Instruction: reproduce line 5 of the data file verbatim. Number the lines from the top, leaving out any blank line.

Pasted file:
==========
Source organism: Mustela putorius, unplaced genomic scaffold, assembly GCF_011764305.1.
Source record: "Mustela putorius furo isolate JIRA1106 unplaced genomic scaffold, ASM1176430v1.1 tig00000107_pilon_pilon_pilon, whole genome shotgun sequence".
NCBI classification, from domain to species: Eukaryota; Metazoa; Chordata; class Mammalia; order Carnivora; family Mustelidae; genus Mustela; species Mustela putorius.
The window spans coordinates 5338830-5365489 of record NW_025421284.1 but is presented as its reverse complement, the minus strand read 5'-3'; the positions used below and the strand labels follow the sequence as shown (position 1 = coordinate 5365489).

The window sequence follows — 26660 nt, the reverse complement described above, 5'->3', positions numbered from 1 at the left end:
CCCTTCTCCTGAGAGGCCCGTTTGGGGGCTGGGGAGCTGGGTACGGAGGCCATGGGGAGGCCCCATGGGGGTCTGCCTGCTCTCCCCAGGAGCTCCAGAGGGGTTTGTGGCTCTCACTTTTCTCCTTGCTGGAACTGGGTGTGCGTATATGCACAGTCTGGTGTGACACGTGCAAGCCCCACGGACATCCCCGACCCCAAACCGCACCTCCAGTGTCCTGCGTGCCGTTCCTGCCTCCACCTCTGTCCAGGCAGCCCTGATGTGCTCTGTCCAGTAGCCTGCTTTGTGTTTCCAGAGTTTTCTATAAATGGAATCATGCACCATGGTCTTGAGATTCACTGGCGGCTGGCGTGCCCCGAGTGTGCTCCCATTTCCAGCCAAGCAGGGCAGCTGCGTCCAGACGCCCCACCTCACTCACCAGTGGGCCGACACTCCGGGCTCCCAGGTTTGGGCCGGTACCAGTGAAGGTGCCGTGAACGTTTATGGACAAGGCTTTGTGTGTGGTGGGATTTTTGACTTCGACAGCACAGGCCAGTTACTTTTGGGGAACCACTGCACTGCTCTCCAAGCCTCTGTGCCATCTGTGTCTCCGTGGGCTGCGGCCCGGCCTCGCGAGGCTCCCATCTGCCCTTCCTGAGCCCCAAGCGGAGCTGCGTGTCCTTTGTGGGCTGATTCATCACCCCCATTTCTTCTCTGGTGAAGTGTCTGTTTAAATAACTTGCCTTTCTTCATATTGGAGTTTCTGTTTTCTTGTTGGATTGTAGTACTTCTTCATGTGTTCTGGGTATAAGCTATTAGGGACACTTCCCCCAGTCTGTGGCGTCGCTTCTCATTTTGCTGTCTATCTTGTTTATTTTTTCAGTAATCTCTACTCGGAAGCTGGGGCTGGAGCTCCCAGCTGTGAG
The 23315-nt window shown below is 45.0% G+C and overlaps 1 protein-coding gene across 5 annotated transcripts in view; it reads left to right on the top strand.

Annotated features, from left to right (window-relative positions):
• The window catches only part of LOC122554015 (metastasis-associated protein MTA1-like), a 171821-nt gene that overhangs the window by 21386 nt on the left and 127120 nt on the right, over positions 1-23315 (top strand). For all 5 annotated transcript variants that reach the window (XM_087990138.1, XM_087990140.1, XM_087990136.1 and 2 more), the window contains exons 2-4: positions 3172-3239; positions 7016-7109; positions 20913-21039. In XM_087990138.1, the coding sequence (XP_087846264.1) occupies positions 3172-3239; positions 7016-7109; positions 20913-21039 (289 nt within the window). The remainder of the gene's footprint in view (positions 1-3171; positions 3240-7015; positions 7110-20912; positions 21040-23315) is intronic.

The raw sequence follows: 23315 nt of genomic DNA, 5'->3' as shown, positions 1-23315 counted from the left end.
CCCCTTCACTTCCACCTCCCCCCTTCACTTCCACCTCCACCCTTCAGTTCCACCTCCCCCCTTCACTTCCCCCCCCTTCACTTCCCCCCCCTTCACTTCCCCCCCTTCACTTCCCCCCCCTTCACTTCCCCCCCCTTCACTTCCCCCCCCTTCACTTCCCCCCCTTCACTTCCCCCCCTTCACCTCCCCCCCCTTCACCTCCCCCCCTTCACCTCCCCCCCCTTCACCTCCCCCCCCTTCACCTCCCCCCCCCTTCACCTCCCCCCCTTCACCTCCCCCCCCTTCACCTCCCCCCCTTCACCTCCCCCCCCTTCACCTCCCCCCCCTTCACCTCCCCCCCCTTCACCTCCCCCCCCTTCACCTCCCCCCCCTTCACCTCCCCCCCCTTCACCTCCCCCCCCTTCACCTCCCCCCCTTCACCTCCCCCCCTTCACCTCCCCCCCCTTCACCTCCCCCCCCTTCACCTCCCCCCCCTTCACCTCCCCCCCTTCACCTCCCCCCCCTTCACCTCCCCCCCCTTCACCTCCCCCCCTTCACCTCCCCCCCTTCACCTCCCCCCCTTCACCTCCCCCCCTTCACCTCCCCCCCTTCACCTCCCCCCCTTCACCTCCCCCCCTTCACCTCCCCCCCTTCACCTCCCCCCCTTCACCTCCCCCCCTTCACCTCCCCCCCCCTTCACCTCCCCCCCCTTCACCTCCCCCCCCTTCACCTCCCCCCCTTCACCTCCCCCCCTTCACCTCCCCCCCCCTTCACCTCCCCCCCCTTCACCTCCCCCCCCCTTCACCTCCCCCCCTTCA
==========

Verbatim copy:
The window sequence follows — 26660 nt, the reverse complement described above, 5'->3', positions numbered from 1 at the left end: